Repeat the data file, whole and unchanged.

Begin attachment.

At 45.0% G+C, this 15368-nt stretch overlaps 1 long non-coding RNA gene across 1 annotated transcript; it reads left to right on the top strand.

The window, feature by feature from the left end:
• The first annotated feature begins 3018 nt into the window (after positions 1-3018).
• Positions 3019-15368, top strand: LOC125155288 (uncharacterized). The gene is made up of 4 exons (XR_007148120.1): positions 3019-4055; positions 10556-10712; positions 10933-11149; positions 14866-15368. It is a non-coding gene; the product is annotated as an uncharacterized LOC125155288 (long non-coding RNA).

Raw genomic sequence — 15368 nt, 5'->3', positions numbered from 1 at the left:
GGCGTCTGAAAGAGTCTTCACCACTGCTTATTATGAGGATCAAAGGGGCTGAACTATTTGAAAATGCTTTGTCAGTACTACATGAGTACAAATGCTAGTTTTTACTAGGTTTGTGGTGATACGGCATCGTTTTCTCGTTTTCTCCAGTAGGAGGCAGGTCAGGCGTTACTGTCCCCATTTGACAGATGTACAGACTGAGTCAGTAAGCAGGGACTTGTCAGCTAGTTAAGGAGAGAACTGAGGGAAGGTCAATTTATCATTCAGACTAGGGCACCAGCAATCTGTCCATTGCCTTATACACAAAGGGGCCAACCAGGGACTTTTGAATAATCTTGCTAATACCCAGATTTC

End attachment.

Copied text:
At 45.0% G+C, this 15368-nt stretch overlaps 1 long non-coding RNA gene across 1 annotated transcript; it reads left to right on the top strand.

The window, feature by feature from the left end:
• The first annotated feature begins 3018 nt into the window (after positions 1-3018).
• Positions 3019-15368, top strand: LOC125155288 (uncharacterized). The gene is made up of 4 exons (XR_007148120.1): positions 3019-4055; positions 10556-10712; positions 10933-11149; positions 14866-15368. It is a non-coding gene; the product is annotated as an uncharacterized LOC125155288 (long non-coding RNA).

Raw genomic sequence — 15368 nt, 5'->3', positions numbered from 1 at the left:
GGCGTCTGAAAGAGTCTTCACCACTGCTTATTATGAGGATCAAAGGGGCTGAACTATTTGAAAATGCTTTGTCAGTACTACATGAGTACAAATGCTAGTTTTTACTAGGTTTGTGGTGATACGGCATCGTTTTCTCGTTTTCTCCAGTAGGAGGCAGGTCAGGCGTTACTGTCCCCATTTGACAGATGTACAGACTGAGTCAGTAAGCAGGGACTTGTCAGCTAGTTAAGGAGAGAACTGAGGGAAGGTCAATTTATCATTCAGACTAGGGCACCAGCAATCTGTCCATTGCCTTATACACAAAGGGGCCAACCAGGGACTTTTGAATAATCTTGCTAATACCCAGATTTC